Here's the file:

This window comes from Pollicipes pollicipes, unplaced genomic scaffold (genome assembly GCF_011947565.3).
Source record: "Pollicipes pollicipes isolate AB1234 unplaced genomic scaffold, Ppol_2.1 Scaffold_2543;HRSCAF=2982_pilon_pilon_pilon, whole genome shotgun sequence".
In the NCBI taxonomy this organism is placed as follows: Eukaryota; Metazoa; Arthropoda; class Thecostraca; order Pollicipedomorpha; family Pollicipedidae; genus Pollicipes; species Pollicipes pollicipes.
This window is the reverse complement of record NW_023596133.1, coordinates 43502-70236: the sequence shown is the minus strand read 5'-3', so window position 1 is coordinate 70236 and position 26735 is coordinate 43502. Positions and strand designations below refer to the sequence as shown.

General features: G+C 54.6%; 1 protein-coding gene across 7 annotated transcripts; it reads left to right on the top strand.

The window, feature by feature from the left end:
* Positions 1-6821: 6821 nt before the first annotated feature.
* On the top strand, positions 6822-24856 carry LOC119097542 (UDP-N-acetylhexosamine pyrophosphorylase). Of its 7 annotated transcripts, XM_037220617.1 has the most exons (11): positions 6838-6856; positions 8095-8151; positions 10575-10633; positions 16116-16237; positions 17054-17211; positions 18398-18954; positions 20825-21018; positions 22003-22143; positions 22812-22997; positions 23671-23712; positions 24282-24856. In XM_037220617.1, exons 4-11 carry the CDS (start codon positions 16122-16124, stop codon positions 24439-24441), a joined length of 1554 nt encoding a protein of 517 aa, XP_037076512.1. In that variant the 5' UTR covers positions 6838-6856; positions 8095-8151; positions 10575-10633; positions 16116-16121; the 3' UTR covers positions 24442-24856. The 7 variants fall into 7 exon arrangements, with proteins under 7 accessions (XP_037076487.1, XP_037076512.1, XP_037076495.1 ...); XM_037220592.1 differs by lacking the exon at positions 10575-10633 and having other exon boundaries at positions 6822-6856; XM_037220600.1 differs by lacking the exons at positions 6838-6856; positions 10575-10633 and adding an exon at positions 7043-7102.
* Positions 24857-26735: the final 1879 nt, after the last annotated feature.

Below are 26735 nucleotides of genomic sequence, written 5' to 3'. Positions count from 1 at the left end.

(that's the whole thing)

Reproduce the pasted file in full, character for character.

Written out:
This window comes from Pollicipes pollicipes, unplaced genomic scaffold (genome assembly GCF_011947565.3).
Source record: "Pollicipes pollicipes isolate AB1234 unplaced genomic scaffold, Ppol_2.1 Scaffold_2543;HRSCAF=2982_pilon_pilon_pilon, whole genome shotgun sequence".
In the NCBI taxonomy this organism is placed as follows: Eukaryota; Metazoa; Arthropoda; class Thecostraca; order Pollicipedomorpha; family Pollicipedidae; genus Pollicipes; species Pollicipes pollicipes.
This window is the reverse complement of record NW_023596133.1, coordinates 43502-70236: the sequence shown is the minus strand read 5'-3', so window position 1 is coordinate 70236 and position 26735 is coordinate 43502. Positions and strand designations below refer to the sequence as shown.

General features: G+C 54.6%; 1 protein-coding gene across 7 annotated transcripts; it reads left to right on the top strand.

The window, feature by feature from the left end:
* Positions 1-6821: 6821 nt before the first annotated feature.
* On the top strand, positions 6822-24856 carry LOC119097542 (UDP-N-acetylhexosamine pyrophosphorylase). Of its 7 annotated transcripts, XM_037220617.1 has the most exons (11): positions 6838-6856; positions 8095-8151; positions 10575-10633; positions 16116-16237; positions 17054-17211; positions 18398-18954; positions 20825-21018; positions 22003-22143; positions 22812-22997; positions 23671-23712; positions 24282-24856. In XM_037220617.1, exons 4-11 carry the CDS (start codon positions 16122-16124, stop codon positions 24439-24441), a joined length of 1554 nt encoding a protein of 517 aa, XP_037076512.1. In that variant the 5' UTR covers positions 6838-6856; positions 8095-8151; positions 10575-10633; positions 16116-16121; the 3' UTR covers positions 24442-24856. The 7 variants fall into 7 exon arrangements, with proteins under 7 accessions (XP_037076487.1, XP_037076512.1, XP_037076495.1 ...); XM_037220592.1 differs by lacking the exon at positions 10575-10633 and having other exon boundaries at positions 6822-6856; XM_037220600.1 differs by lacking the exons at positions 6838-6856; positions 10575-10633 and adding an exon at positions 7043-7102.
* Positions 24857-26735: the final 1879 nt, after the last annotated feature.

Below are 26735 nucleotides of genomic sequence, written 5' to 3'. Positions count from 1 at the left end.